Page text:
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637
Curious Anecdotes of Animals.

638 with the strangers, and went down again., in the treatise above referred to, has sa That they did this two or three times, when remarkable story of a magpie, that imitated at last they brought up a maggot, which all kinds of sounds, articulate or otherwise. they gave to the others as the price of And that the power of imitation in animals redemption for the dead ant; that the is sometimes very great, he shews by strangers, upou receiving the maggot, went curious example in a dog, that fell under away with it, and surrendered up the dead his own observation. ant to his friends."

But of all instances of sagacity and This story Plutarch believed, and it reason in animals, none seems more strik. must be owned that these little creatures ing than the famous one of the parrot, told have something very wonderful in them by sir William Temple, on the authority When I was at college, sitting after dinner of prince Maurice of Nassau. However in the garden, one hot summer's day, I hard of digestion this story hath seemed accidentally fixed my eye upon a single to some, yet I am convinced it is not sinant. I soon perceived that he was em- gular it its kind. ployed about something, and that all his A few years ago, Mr. B-, who lived journeys were made to one certain place at Oxford, had a parrot that would disThe result was a discovery that he was to course and reason equally with that of Mr. his tribe, one of the people that the Ro- William Temple. There are many instances mans called bespillones. "That the place of this, well known to persons conversant he so constantly went to was the entrance, in the family; but the few that follow, or perhaps rather the postern, to their habi- will be sufficient to ascertain the truth of tation, where they brought out, and laid what I have here said.

his mouth the dead carcase, and run away with butter, rode up to the door one morn-with it to a certain distance, where he laid ing, the bird asked her how she sold her it down, and then went back again for butter? She told him. “That's a lie," another, which by that time was brought said the bird. And indeed it was so. up for him.

Another time when the same woman The cleanliness of these animals, in thus brought Mrs. B, a present of a bottle ridding their dwellings of every thing that of cream, the servant upon pouring it out, might be offensive to them, was equally put some of it into a tea-eup for her own surprising and instructive. But what breakfast; and the better to conceal it? increased my wonder was, that the little from her mistress, covered it with a pint bespillo I observed, never laid two toge basin. . The mistress coming to see the ther in the same place, but arranged them present that was brought her, was going in a circle, nearly at an equal distance away satisfied enough with what she had from the hole where he took them up. | seen, when the bird called out to her, This scene engaged my attention for the “Madam, there's more under the cup best part of an bour, when business of my there's more under the cup!" , own called me away.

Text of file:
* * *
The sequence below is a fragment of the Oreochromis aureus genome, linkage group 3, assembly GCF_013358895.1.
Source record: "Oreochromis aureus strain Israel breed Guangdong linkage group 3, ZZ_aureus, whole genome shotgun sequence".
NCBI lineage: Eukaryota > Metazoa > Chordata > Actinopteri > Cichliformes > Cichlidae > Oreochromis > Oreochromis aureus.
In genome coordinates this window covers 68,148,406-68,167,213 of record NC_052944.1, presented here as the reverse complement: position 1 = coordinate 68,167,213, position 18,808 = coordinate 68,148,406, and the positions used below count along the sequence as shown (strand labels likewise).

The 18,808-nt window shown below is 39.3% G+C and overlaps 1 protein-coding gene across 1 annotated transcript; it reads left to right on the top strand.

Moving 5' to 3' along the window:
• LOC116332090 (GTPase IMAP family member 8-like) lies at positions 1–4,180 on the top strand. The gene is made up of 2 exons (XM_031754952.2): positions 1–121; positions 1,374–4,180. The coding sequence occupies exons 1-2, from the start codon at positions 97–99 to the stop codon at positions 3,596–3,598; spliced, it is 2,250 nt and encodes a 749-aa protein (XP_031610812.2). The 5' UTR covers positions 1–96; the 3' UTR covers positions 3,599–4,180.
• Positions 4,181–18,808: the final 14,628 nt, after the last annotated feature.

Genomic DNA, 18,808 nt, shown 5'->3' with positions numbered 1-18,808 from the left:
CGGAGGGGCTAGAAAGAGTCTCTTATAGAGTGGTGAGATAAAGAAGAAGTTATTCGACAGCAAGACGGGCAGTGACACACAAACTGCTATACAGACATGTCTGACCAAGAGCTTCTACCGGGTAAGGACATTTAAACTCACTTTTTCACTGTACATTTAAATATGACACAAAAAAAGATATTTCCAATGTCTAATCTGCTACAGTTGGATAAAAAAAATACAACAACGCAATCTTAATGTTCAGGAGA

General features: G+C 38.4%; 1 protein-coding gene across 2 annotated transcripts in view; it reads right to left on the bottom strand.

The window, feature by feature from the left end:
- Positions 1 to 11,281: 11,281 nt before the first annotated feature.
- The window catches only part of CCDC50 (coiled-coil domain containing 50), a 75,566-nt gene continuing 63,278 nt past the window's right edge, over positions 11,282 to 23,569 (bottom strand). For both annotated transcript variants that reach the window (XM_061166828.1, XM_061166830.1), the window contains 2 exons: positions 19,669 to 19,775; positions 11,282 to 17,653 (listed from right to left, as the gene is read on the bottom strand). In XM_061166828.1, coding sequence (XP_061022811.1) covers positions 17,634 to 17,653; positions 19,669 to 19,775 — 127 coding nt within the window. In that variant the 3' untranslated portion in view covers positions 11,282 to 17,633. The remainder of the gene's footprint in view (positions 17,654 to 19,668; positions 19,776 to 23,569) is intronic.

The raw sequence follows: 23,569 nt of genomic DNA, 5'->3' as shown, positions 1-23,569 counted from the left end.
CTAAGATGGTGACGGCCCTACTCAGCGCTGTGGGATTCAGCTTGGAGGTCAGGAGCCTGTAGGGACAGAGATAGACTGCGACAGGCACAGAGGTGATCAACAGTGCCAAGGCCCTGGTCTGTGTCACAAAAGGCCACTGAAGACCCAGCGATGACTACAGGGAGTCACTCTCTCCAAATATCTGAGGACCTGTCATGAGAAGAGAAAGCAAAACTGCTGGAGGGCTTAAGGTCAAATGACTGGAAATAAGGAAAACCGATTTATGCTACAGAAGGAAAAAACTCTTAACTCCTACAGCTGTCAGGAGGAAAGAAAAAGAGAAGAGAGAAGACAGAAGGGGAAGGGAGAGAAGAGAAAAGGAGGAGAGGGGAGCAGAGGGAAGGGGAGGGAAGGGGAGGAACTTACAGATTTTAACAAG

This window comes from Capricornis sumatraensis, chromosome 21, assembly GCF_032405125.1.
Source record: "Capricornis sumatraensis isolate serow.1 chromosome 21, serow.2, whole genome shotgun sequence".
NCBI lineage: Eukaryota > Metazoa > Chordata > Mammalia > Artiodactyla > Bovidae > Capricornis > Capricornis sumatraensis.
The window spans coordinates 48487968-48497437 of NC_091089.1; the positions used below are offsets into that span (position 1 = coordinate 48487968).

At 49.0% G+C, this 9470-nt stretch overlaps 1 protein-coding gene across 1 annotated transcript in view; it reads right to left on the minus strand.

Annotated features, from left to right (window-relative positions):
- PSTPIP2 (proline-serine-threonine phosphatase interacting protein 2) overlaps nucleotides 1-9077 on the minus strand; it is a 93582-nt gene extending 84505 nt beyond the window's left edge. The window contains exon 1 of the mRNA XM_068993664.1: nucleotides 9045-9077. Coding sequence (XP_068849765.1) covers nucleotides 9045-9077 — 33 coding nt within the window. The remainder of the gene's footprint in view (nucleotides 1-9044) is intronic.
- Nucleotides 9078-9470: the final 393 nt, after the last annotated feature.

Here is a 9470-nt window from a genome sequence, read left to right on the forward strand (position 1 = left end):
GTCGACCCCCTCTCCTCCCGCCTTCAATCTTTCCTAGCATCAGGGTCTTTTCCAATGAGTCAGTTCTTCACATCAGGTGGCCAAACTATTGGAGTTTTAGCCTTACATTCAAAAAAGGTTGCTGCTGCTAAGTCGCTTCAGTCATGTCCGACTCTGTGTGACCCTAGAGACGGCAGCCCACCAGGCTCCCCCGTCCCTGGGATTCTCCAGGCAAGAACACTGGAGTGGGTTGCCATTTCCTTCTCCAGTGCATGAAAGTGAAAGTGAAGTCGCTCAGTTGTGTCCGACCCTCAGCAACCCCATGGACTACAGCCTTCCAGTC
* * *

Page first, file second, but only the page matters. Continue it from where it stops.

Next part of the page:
As the bird told in this manner every I question not that there are many other thing that he saw, we need not wonder? things in the animal kingdom, and amongst that there was no very good understanding the minutiæ of nature, equally as amusing between him and the servants, or their and as hard to believe, as any thing here acquaintance. Among these was the said. They are overlooked for want of butter-woman herself, who, having an op leisure opportunities and attention, and portunity one morning, gave the bird a yet open a very ample field for the philo stroke with her whip. The bird felt the sopher's disquisition, as they are certainly smart, and ran to the other end of his not beneath his notice. Time hath dis-. cage, (which was a pretty long one,) covered the truth of many things unknown crying, “The butter-woman has beat to the ancients, or disbelieved by them, me!” and no doubt that time will do the same Another time Mrs. B, desired the by us.

same butter-woman, as she was going up Ctesias mentions, as something very ex-into the market, to buy her a roasting-pig traordinary, the Indian bird psittacus, that for dinner, and to send it down. Buto spoke / with a human voice the Indian she brought it down herself, when the bird, ni language, and Greek if it was taught. as soon as he saw hery inmediately asked This might be new to the Greeks at that hers: “What? Pig and butter too ?"??, ?? time, though, perhaps, afterwards the bird These are but a few instances of many was familiar enough to them, as we know that might be given, of this bird's reason it was to the Romans after that. Plutarch, and sagacity, which I had not at seconda

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MELANCHOLY FATE OP DONNA IGNES

DE CASTRO.

639
Fate of Donna Ignes de Castro.

640 hand, but from the woman herself. They the lady during the absence of the prinde appear indeed low and trifling, , upon on a hunting party. Donna Ignes, with paper, but it must be remembered, that her children, threw herself at his feet, and nothing can be expected from a bird but his heart relented when he beheld the what relates to familiar and domestic oc- distress of the beauteous suppliant but currences. This is surprising enough; his three counsellors, Pedro Coellio, what is more, would exceed all the bounds | Alvaro Gongalez, and Diego Pacheco, of probability